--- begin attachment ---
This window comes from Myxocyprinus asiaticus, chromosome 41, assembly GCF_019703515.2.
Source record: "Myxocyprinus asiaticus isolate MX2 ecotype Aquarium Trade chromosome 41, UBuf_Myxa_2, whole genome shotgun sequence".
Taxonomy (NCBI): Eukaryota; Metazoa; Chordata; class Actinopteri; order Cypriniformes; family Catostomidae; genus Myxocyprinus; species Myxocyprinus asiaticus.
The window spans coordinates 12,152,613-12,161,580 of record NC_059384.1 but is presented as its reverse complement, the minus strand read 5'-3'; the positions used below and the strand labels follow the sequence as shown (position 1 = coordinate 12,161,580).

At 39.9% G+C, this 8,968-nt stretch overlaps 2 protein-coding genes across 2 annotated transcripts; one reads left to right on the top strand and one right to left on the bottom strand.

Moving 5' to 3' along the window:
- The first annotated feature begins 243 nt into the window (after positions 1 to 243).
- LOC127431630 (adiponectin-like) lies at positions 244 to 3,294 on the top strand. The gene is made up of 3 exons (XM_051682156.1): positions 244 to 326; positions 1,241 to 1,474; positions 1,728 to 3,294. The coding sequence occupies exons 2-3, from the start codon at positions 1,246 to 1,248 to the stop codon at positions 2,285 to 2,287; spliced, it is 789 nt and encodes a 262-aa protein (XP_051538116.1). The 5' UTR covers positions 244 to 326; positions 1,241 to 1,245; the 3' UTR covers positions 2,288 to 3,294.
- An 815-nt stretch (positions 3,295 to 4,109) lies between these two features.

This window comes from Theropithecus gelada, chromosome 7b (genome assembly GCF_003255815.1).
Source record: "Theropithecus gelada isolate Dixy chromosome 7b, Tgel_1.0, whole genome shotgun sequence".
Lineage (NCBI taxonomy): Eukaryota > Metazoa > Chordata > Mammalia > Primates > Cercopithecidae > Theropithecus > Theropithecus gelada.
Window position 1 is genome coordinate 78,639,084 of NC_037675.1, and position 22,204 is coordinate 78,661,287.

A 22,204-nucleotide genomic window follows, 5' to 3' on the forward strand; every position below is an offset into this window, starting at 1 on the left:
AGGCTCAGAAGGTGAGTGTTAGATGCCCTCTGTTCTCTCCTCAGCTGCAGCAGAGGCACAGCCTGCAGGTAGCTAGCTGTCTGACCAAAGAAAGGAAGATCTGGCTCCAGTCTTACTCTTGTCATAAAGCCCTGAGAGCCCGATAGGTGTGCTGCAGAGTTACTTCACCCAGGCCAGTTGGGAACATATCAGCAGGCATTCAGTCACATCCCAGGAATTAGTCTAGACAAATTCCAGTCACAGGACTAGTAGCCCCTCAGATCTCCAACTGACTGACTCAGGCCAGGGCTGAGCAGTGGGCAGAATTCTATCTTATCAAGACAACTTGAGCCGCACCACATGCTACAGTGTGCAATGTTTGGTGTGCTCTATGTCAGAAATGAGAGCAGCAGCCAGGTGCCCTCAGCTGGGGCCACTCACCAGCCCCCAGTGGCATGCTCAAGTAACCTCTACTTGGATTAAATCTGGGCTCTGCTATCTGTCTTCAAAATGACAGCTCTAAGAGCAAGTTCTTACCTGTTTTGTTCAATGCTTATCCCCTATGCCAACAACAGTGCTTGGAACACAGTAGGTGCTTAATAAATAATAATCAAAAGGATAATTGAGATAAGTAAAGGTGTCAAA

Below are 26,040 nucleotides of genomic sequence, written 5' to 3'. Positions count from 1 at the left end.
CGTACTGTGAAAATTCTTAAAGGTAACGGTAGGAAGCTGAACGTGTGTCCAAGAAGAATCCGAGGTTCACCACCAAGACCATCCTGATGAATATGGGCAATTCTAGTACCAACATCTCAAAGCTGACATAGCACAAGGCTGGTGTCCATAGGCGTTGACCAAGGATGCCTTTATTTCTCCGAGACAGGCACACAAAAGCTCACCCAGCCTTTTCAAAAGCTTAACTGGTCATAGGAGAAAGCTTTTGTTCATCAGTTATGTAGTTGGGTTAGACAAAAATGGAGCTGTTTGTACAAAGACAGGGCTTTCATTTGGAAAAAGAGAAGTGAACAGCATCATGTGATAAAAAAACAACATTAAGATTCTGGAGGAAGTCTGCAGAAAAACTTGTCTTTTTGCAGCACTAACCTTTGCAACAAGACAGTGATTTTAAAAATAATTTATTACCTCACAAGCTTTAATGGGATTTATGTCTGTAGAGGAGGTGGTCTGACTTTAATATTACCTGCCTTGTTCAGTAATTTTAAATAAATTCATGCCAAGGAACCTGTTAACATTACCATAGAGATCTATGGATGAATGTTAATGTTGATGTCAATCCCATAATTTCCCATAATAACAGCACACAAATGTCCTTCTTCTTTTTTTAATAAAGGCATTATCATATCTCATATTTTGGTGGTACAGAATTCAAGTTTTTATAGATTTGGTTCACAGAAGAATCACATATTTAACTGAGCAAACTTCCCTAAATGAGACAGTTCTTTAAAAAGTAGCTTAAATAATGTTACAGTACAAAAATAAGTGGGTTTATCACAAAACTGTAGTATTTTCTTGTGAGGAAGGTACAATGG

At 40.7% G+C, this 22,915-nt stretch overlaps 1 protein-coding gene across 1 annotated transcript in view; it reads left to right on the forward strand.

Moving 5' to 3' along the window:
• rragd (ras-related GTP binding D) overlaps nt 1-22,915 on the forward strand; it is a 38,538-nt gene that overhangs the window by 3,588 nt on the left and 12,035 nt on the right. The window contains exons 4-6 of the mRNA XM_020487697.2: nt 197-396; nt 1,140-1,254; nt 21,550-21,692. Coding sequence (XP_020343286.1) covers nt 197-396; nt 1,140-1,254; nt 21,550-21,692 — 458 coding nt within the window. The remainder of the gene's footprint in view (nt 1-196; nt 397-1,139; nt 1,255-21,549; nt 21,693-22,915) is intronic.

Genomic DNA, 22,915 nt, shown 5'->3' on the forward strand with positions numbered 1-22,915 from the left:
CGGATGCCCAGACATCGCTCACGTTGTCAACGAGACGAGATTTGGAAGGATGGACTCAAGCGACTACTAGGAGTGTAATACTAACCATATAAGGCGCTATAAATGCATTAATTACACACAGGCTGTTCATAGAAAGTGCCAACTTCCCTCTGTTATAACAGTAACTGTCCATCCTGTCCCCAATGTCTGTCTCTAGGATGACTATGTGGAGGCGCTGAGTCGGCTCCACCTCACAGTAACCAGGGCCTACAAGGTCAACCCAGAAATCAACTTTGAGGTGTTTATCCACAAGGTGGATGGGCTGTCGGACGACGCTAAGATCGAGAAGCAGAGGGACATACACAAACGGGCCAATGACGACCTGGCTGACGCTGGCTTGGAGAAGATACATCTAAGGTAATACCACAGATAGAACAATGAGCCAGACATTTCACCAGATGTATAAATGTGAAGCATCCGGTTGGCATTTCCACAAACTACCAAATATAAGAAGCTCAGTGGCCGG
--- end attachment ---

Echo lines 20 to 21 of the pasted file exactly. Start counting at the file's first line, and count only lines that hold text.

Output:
• rragd (ras-related GTP binding D) overlaps nt 1-22,915 on the forward strand; it is a 38,538-nt gene that overhangs the window by 3,588 nt on the left and 12,035 nt on the right. The window contains exons 4-6 of the mRNA XM_020487697.2: nt 197-396; nt 1,140-1,254; nt 21,550-21,692. Coding sequence (XP_020343286.1) covers nt 197-396; nt 1,140-1,254; nt 21,550-21,692 — 458 coding nt within the window. The remainder of the gene's footprint in view (nt 1-196; nt 397-1,139; nt 1,255-21,549; nt 21,693-22,915) is intronic.

Genomic DNA, 22,915 nt, shown 5'->3' on the forward strand with positions numbered 1-22,915 from the left: